Firstly, The absence of billionaires would entail a uniform and streamlined framework of taxation. As per recent research, nearly 2 billion people could be lifted out of poverty, in line with the UN SDGs, thereby reducing instability to a great extent.

 Secondly from the social perspective,should billionaires cease  to exist, there shall be a rapid decline in hierarchical inequalities stemming from orthodox social outlooks, with the strengthening of financial prowess, as articulated by the UBS Billionaire Ambitions Report of 2022

  Thirdly, the environmental perspective takes into account the higher carbon emissions caused by billionaires. A survey conducted in 2019 showed that over 125 billionaires contributed to more than an average of 3 million tons per year, thereby putting forth a context of  lapse of environmental consciousness on the part of these cash rich individuals, who indirectly stall the collective progress in this front.

Therefore, an absence of this group of individuals could spearhead the process of environmental durability to a great extent, especially with the contemporary emergence of issues of climate change and concerns with global sustainability in general.


 As mentioned before, billionaires play an important role in determining global order, to a significant extent. In this regard, their absence could prove to be  disadvantageous,  if we take into account the following aspects, which constitute an opposition to the argument against the existence of billionaires in general.

Firstly, if the critique of billionaires appeals to an idealized model of government, then there should be greater emphasis on an idealized form of billionaire spending. Therefore, opposition to billionaire taxation, in the light of a broader philanthropic purview in turn leads to an effective billionaire altruism. Thus, welfare initiatives in the field of mental health, global sustainability and endeavors for women and children, prove to be credible, only if there is an increased proportion of financial backing by these men and women enjoying considerable opulence.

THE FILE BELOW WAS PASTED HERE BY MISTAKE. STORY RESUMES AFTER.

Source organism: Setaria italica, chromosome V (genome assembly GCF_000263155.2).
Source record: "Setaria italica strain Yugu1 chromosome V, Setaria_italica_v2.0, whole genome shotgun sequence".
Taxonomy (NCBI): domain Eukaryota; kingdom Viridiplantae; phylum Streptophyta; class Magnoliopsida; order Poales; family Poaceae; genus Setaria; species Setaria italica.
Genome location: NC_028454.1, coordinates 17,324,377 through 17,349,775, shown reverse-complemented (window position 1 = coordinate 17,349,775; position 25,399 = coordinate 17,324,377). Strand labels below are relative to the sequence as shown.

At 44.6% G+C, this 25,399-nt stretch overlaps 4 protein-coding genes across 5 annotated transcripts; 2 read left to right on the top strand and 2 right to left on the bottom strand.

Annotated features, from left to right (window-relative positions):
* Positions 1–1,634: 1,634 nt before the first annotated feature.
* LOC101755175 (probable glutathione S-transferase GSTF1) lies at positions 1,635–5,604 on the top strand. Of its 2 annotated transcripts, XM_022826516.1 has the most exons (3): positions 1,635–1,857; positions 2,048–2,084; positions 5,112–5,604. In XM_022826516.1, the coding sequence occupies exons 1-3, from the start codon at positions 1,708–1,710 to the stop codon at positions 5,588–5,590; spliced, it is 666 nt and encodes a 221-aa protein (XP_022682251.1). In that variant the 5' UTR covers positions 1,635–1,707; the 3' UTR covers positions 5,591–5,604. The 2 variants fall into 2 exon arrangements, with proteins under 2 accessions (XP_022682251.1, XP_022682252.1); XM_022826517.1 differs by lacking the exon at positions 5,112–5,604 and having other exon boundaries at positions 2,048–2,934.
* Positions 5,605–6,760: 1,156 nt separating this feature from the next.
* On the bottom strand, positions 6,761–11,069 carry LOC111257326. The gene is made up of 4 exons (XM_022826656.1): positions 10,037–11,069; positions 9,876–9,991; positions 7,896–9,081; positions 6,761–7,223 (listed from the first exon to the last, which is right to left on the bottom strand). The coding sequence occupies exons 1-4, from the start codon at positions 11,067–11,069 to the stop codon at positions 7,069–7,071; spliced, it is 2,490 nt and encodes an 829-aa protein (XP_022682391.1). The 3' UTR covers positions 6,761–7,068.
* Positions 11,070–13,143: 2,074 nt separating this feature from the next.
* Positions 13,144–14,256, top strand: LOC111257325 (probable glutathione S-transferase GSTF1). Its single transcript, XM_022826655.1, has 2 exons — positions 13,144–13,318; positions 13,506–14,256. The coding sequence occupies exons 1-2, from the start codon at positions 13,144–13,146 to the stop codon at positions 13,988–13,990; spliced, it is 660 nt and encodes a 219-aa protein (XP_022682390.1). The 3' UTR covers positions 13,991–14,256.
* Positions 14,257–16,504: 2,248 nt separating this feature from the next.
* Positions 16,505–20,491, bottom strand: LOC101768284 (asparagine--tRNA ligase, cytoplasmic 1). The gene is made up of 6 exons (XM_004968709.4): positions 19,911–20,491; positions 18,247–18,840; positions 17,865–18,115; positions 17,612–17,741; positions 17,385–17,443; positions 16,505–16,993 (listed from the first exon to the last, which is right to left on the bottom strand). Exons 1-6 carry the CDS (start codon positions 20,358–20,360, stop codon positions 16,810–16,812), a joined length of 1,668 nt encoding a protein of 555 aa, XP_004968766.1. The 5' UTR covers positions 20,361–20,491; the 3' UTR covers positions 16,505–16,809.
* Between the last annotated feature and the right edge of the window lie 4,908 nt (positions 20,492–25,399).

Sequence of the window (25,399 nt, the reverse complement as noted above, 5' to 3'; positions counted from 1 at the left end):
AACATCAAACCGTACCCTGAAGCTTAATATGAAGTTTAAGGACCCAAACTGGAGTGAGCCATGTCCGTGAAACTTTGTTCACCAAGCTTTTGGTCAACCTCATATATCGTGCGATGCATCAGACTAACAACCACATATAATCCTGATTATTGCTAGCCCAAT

Secondly, drawing on the perspective of non philanthropic, it could be said that the incidence of ordinary billionaire investment could reap productive gains. Critics quite frequently overlook the cardinal aspect of distribution in zero net terms, which takes into account the collective benefit of all, through a  streamlined framework of productivity, that billionaires could possibly bring about substantially.

 Lastly and most importantly, the class context is an aspect that plays an integral role in consolidating the economic context of billionaires. In view of the present discourse of newer avenues of employment and the consequent rise of the middle class, from the sociological perspective, an increase in the scale of  billionaire productivity and investments, have led to class solidarity and durability in society, as a result of the benefits reaped by the not so well off sections of the society.

In lieu of these broader facets of the issue, the very notion of existence of this rather controversial prospect of wealthy individuals constitutes nothing but a double edged sword.


What the world would like in the absence of billionaires, might have seemingly less cumbersome aspects, if we consider the superficial point of view. While equality across all spheres may prevail, without billionaires, however it has to be acknowledged that the dynamism and professional prowess brought about by them, in the course of wealth assimilation, enlivens the aspirational levels of lay individuals, in the pursuit of material happiness.


1.  Christensen Martin, Maitland Alex and  Quentin Parinello (Jan, 2023): Top 5 ways billionaires are bad for the economy.  

 2.  Thomson Jess ( Oct, 2022): What would happen if the world gets rid of billionaires. 

  3.  Baggini Julian (April 2023): Philosopher at large: Should we ban billionaires?

  4.  Rebekka Iyres ( Dec 29, 2021): Billionaires should not exist.    

Ainesh Dey